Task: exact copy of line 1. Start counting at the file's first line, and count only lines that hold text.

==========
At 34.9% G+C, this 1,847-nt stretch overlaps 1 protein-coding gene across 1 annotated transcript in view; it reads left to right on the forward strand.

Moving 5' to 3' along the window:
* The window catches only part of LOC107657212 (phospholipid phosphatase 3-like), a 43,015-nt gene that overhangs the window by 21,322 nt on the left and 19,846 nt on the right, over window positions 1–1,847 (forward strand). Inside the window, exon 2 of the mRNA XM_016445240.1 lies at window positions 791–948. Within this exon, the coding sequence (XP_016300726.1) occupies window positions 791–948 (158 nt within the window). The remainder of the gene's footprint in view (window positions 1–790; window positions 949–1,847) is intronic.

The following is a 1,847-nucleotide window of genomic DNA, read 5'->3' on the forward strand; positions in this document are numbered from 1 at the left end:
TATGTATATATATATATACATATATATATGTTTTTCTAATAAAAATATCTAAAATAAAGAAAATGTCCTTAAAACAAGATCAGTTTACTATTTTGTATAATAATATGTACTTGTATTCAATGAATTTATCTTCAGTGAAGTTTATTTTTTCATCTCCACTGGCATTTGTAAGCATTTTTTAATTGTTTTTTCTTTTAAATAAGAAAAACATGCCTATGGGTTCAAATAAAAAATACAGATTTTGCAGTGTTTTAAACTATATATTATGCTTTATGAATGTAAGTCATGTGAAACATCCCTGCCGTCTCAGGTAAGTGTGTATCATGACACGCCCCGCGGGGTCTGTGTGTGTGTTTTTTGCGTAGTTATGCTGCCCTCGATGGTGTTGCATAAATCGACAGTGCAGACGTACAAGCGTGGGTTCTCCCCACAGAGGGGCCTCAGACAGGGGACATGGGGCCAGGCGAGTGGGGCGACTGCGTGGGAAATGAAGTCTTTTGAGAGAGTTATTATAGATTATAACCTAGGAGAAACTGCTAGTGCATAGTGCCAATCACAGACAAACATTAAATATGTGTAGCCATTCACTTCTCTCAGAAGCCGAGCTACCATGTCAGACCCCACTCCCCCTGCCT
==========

At 34.9% G+C, this 1,847-nt stretch overlaps 1 protein-coding gene across 1 annotated transcript in view; it reads left to right on the forward strand.